Long-awaited reforms to the social housing sector in England have been revealed today in the publication of the Social Housing White Paper.
The White Paper sets out policy changes that aim to increase landlords’ accountability to residents and bolster the role that both the Regulator of Social Housing and Housing Ombudsman play in ensuring quality of service.
Today, after more than three years in the making, The Charter for Social Housing Residents was finally published by the Ministry for Housing, Communities, and Local Government (MHCLG).
The White Paper begins with a foreword from the prime minister, Boris Johnson.
The PM’s Social Housing White Paper foreword:
“As a cub reporter in the 1980s, I was once despatched to a Wolverhampton council estate to call on a young family who had written in about the damp in their flat.
And what struck me most when I arrived wasn’t the condensation streaming down the windows like a waterfall or the black spores of mould metastasising across the walls or even the rasping cough of the small baby, which seemed to get worse even in the short time I was there.
It was the miserable despair of the father, a man utterly bereft of hope at the problem ever being sorted out. He’d complained to the housing office, he’d complained to his local councillor, he’d complained to anyone who would listen and many who wouldn’t, but nobody seemed to care, nobody seemed willing or able to do anything about it.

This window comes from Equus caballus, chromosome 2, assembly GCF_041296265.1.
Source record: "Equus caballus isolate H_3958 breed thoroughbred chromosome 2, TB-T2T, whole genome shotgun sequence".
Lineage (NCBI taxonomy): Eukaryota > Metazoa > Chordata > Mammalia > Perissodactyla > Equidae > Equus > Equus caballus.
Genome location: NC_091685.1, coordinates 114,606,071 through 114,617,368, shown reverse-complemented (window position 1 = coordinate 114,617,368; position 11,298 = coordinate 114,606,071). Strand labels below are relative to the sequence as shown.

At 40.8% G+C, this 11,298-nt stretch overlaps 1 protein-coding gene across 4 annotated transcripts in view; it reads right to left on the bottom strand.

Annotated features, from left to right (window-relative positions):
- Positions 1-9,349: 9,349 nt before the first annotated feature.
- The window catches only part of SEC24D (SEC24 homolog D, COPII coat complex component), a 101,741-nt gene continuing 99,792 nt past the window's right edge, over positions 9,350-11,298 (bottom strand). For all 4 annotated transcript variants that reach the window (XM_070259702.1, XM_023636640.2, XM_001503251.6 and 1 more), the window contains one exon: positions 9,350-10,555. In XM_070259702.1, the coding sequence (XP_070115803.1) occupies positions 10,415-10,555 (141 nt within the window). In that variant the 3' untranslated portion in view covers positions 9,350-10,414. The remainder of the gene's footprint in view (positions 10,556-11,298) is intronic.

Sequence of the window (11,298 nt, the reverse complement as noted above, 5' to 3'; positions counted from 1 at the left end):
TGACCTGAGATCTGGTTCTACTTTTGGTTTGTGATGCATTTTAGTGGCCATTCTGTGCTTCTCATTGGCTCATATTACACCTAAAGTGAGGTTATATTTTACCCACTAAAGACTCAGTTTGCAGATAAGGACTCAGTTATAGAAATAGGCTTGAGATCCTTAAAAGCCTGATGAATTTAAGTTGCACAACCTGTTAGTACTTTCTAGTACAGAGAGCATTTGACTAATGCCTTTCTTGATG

And while that scene unfolded more than 30 years ago, the culture and attitude that allowed it to happen – the idea that social tenants are less worthy of respect or can be ignored when their views are inconvenient – remains all too prevalent today.
Although the exhaustive independent inquiry into the causes of the Grenfell tragedy will not report its final findings for some time yet, it is already clear that the people who called Grenfell Tower home were, like that Wolverhampton father, no strangers to their voices going unheard.
If there were only a handful of social tenants in this country it would be a matter of grave concern.
In a nation where many millions rely on their local council or a housing association to help keep a roof over their head – and in the UK the social rented sector makes up a greater share of housing stock than in most other major economies – it is nothing short of a scandal. And it’s one this government is going to deal with.
“The social rented sector makes up a greater share of housing stock than in most other major economies – it is nothing short of a scandal”
The proposals in this White Paper will make clear the standards that every social tenant in England is entitled to expect from their landlords.
They will ensure that people feel safe and secure in their homes, can get problems fixed before they spiral out of control, and see exactly how good their landlord is at dealing with complaints.
Above all, it will give social housing tenants a voice, and ensure that it is listened to.
We’re levelling up this country, making it fairer for everyone – and that includes making sure social housing tenants are treated with the respect they deserve, so that nobody should ever again feel as hopeless as the man I met all those years ago.”
Image: Frederic Legrand – COMEO/Shutterstock
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